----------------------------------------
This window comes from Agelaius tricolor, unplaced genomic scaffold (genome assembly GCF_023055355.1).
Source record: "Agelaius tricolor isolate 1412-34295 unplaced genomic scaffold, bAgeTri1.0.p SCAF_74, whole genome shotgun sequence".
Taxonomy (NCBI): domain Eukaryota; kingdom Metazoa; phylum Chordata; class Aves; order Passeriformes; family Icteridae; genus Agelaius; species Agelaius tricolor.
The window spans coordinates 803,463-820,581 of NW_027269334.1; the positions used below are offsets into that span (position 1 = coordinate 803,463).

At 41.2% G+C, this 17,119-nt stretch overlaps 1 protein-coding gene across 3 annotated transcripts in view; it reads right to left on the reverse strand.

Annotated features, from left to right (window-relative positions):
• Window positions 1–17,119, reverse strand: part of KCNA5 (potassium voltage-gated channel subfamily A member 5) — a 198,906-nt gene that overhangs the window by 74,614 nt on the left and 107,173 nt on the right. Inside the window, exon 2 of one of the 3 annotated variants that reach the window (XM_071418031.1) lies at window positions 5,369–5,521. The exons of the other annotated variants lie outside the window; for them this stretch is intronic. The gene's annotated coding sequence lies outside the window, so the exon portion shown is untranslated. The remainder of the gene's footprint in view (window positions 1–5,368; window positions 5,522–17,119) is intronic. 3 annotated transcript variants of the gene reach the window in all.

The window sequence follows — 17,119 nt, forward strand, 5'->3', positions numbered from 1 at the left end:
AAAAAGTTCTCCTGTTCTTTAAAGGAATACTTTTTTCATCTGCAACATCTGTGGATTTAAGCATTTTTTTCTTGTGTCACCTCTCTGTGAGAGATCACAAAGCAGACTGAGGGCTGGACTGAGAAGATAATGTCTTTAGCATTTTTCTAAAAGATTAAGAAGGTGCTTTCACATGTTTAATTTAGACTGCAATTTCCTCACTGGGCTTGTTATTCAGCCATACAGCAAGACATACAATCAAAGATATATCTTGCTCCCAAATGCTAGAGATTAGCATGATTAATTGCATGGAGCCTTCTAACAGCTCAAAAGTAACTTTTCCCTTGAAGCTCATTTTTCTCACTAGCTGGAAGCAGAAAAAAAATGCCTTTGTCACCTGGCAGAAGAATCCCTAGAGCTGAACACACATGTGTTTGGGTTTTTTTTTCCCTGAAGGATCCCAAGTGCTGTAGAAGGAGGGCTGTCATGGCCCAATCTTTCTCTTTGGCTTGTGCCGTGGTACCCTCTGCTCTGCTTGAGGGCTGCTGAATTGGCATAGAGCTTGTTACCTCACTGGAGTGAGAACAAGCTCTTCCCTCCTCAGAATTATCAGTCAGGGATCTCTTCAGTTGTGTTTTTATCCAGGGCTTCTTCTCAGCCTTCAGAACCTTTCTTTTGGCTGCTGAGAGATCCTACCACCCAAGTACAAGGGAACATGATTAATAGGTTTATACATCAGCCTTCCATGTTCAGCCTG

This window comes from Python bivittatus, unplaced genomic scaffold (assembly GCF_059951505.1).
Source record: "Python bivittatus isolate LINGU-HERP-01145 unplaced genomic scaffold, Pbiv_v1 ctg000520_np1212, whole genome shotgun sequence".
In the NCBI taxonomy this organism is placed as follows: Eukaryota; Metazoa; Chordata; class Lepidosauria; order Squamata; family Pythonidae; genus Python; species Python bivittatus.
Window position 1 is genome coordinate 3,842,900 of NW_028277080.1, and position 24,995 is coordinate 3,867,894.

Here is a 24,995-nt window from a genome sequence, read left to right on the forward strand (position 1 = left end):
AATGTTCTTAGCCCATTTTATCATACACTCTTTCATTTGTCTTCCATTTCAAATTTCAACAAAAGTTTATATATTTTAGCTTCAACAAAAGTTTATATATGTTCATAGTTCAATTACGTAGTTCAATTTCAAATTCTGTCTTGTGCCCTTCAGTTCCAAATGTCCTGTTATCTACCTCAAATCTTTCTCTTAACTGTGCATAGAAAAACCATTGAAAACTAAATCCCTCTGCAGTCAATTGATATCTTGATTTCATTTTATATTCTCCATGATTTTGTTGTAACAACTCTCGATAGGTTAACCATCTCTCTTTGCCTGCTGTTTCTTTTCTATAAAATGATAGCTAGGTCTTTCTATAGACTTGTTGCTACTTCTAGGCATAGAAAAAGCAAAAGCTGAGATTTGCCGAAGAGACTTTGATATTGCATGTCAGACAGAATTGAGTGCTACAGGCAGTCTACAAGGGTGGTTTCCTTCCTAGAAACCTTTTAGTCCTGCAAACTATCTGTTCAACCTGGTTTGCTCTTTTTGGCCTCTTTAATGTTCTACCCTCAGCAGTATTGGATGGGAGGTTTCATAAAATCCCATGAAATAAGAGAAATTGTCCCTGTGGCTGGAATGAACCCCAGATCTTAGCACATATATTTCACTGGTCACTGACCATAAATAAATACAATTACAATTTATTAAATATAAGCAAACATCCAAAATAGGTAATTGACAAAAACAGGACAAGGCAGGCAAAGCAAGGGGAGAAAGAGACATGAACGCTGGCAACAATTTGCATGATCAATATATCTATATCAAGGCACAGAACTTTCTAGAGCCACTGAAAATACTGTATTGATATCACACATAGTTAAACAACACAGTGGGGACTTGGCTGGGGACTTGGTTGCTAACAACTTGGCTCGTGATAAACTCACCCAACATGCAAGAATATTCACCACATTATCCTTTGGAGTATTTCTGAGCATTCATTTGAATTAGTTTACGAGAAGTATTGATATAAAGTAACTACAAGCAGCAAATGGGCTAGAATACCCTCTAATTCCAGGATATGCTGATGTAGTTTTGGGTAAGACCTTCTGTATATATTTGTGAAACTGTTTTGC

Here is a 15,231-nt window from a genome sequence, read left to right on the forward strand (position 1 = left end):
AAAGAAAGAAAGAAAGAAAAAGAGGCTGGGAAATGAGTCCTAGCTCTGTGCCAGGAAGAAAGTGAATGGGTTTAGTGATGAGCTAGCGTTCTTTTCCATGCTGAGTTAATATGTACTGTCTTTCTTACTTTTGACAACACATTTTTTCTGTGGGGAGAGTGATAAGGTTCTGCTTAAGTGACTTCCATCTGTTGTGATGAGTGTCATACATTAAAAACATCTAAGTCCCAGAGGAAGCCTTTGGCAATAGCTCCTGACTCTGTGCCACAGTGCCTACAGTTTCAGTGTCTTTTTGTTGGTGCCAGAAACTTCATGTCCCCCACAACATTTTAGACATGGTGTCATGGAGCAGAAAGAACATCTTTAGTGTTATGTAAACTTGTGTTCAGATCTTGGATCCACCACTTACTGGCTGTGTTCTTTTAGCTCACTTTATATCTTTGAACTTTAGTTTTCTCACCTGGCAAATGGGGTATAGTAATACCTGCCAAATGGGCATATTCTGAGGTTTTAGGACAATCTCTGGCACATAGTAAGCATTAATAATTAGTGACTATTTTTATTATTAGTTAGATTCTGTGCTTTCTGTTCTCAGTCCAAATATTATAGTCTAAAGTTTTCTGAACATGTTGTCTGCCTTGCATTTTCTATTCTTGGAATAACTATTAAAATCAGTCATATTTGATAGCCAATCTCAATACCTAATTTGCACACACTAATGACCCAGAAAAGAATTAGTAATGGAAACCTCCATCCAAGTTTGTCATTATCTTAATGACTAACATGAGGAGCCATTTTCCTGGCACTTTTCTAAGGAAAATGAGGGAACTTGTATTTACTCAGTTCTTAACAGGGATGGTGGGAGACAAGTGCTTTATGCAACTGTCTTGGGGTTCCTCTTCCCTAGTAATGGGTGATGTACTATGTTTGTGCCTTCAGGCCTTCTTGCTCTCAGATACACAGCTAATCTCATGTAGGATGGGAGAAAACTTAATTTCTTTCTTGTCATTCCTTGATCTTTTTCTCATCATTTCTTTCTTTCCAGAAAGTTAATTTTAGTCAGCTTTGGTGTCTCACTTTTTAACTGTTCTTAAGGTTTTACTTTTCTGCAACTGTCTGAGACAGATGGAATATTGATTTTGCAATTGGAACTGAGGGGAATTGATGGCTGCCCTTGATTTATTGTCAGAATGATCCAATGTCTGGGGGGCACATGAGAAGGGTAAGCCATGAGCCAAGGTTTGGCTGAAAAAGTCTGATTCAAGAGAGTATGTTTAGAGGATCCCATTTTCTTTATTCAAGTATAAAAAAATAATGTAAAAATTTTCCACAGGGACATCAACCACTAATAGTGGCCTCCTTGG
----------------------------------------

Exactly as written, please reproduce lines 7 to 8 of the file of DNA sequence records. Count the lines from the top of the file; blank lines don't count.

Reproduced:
• Window positions 1–17,119, reverse strand: part of KCNA5 (potassium voltage-gated channel subfamily A member 5) — a 198,906-nt gene that overhangs the window by 74,614 nt on the left and 107,173 nt on the right. Inside the window, exon 2 of one of the 3 annotated variants that reach the window (XM_071418031.1) lies at window positions 5,369–5,521. The exons of the other annotated variants lie outside the window; for them this stretch is intronic. The gene's annotated coding sequence lies outside the window, so the exon portion shown is untranslated. The remainder of the gene's footprint in view (window positions 1–5,368; window positions 5,522–17,119) is intronic. 3 annotated transcript variants of the gene reach the window in all.

The window sequence follows — 17,119 nt, forward strand, 5'->3', positions numbered from 1 at the left end: